Tag Archives: Marschand’s Athletic Field Service

Nunley now head coach at Guerin Catholic

By STEVE KRAH
http://www.IndianaRBI.com

Keith Nunley returns to a high school head coaching post with his hiring last summer at Guerin Catholic in Noblesville, Ind.
“I got a call from (Eagles director of athletics Ryan Davis),” says Nunley. “We went to breakfast. Right from the beginning I could tell he was a baseball guy.
“We want to build a championship culture and do it the right way.”
Guerin Catholic (enrollment around 720) is a member of the Circle City Conference (with Brebeuf Jesuit, Covenant Christian, Heritage Christian, Indianapolis Bishop Chatard and Roncalli).
“We’re a really good conference,” says Nunley. “Every team has a superstar on their mound or in their lineup.
“I’m looking forward to getting in the mix of it.”
In 2022, CCC teams will play Tuesday-Wednesday home-and-home series.
In 2021, the Eagles were part of an IHSAA Class 3A sectional grouping with Delta, Hamilton Heights, Jay County, New Castle and Yorktown. Guerin Catholic is seeking its first sectional title.
Nunley, who previously was head coach from 2016-20 at Monroe Central Junior-Senior High School in Parker City, Ind., was an assistant to Bulldogs head coach Matt Campbell this past season at Lapel (Ind.) Junior-Senior High School.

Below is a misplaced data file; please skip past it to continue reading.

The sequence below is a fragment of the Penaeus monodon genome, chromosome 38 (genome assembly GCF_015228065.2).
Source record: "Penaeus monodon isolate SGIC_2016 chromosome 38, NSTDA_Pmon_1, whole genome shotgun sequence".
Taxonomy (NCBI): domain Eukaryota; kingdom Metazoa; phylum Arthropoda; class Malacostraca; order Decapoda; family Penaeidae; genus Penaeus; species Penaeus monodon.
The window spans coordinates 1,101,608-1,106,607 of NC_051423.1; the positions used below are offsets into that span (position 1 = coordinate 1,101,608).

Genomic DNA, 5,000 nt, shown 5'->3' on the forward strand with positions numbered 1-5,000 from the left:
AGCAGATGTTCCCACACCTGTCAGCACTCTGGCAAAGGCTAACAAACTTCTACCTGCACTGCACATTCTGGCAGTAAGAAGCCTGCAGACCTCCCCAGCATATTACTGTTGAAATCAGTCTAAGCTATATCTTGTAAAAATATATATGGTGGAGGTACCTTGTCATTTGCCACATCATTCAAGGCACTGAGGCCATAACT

He coached in the Indiana Bulls travel organization the past two summers and in fall ball. While in Randolph County, Nunley and best friend and former Ball State University teammate Matt Deckman (who is now Monroe Central head coach) ran the traveling Indiana Bears.
Bryce Deckman, Matt’s son, is a freshman on the Huntington (Ind.) University baseball team.
An IHSAA Limited Contact Period went from Aug. 30-Oct. 16 and Nunley had 12 to 20 athletes participating two times a week while many other players were unavailable because of fall sports.
“It’s always good to have multi-sport athletes,” says Nunley. “They’re competing in other avenues working with other coaches. It’s a team of coaches – not just one guy.
“(Multi-sporters) are in the weight room or another sport and doing something with their bodies and not just sitting,” said Nunley.
The next limited contact period begins Dec. 6 and the ramping up of pitching arms will begin in earnest.
Matt Hession is dedicated to the job of tending the Eagles’ home diamond.
“Matt has done a fantastic job taking care of the field,” says Nunley.
The on-campus facility was recently laser-graded through the efforts of Hession and Blake Marschand of Marschand’s Athletic Field Services.
Nunley’s Guerin Catholic 2021-22 coaching staff includes John Becker, Cade Luker, John Magers, Lewis Diltz and volunteers Kolbe Smith and Justin Bloxom. Becker played and coached at Anderson (Ind.) University and also coached for the Indiana Bulls. Luker (who will lead the junior varsity team) and Magers (who will help with pitchers and float between varsity and JV squads) are Lapel graduates who played at Manchester University. Diltz was on the staff in 2021 and will help with the JV as weill Guerin Catholic alum Smith. Bloxom played at Kansas State University and played and scouted in the Washington Nationals organization.